Eleven years ago, Schmidt, 55, decided to step back and turned the hockey program over to Suburban Sports Group, a Farmington Hills, Michigan, company that manages rinks and hockey schools. HoneyBaked no longer contributes money but lets teams use its name on their gold-and-black jerseys stitched with pink, hockey-stick-wielding pigs.
The name “has some brand equity” in the hockey world, Schmidt says. Has it helped him sell hams? “Probably not,” he says. “For every 20 kids you put on the team, there’s 40 you cut and they’re pissed.”
Chicago’s Mission Hockey is the rare program outside Michigan to adopt the corporate model. Two years ago, the AAA club accepted sponsorship from Coyote Logistics LLC. Mission changed its logo to Coyote’s neon green and added “Powered by Coyote” to its name.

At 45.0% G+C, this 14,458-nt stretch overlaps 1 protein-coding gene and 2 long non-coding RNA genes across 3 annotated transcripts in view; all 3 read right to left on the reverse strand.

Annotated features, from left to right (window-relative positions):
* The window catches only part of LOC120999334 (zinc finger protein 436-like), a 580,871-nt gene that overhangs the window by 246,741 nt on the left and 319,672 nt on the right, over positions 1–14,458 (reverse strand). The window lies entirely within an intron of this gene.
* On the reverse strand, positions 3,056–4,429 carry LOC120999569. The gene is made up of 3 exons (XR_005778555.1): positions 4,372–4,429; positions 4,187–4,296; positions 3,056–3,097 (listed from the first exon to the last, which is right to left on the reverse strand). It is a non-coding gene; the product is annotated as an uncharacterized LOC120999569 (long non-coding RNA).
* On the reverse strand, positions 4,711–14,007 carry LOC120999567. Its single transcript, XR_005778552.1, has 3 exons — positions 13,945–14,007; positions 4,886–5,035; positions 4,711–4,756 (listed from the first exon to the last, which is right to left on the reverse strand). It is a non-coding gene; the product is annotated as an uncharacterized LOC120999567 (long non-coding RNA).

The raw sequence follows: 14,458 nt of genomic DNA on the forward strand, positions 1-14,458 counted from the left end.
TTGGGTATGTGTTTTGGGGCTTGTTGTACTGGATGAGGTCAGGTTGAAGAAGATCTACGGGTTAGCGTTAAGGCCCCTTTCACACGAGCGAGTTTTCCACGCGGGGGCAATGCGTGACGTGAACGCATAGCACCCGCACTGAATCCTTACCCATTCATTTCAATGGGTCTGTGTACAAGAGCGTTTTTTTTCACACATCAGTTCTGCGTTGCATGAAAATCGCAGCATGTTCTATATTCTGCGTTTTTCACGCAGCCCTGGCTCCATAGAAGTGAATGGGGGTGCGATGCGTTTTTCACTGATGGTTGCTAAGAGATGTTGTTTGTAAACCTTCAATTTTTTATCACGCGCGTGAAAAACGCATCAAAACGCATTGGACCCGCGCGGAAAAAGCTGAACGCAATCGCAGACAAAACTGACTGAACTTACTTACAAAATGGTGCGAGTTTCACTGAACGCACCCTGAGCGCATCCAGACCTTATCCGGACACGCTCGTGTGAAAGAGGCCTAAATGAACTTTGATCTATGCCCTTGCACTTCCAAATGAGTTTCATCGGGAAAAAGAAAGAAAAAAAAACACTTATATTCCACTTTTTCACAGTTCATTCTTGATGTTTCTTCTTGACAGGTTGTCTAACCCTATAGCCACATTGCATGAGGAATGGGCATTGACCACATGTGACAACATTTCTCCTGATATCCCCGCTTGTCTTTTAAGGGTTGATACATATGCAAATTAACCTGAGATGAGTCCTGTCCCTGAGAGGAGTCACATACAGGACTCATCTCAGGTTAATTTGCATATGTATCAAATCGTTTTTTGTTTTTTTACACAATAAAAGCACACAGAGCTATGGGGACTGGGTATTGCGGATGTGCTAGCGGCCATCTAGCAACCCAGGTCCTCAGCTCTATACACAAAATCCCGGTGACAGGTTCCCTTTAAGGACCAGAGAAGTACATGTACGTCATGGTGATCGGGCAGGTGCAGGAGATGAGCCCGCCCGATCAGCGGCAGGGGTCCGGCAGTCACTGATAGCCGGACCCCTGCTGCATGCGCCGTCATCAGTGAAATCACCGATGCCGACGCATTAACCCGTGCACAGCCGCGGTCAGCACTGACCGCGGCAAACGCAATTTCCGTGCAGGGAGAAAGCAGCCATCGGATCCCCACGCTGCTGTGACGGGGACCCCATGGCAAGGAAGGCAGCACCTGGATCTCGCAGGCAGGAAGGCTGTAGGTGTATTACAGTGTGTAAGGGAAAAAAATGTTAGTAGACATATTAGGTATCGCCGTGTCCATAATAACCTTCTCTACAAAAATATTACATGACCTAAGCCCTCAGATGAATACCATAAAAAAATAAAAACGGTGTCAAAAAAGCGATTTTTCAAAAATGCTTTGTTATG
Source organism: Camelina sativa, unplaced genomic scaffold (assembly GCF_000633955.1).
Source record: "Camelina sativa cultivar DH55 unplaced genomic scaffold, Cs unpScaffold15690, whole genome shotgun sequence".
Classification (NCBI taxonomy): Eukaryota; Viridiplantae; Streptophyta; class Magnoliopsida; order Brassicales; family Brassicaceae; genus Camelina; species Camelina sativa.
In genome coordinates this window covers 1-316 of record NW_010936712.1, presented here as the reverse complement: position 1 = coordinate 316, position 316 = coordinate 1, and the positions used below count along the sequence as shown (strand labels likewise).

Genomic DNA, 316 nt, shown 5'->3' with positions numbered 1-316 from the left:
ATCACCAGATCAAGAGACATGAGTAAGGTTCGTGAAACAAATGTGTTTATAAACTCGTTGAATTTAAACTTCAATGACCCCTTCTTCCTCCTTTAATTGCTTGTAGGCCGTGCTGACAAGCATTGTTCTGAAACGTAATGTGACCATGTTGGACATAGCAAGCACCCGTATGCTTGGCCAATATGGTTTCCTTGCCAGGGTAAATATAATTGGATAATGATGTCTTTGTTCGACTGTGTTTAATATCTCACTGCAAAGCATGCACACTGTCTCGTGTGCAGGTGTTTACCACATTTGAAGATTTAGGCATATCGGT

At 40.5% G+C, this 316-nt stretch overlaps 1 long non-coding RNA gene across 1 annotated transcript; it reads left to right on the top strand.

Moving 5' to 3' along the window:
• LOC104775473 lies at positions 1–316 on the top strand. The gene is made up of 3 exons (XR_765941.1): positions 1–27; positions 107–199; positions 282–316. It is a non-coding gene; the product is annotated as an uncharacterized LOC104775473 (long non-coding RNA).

While declining to say how much Coyote has invested in Mission’s 11 girls and boys teams, Mission President Andrea Hahn says the contributions helped the program add athletic trainers and video technology. The Detroit teams “have a 20- to 25-year head start, but we’ve caught up quickly,” says Gino Cavallini, the Mission hockey director who played 10 seasons in the NHL.
Company-sponsored hockey in Detroit dates back 50 years to when teams for Little Caesars, Slasor Heating and Paddock Pools dominated. Many vanished while Little Caesars founder Mike Ilitch bought the NHL Red Wings and poured more dollars into youth hockey. Caesars alumni include Mike Modano, the retired NHL star who holds the career record for combined goals and assists by a U.S.-born player.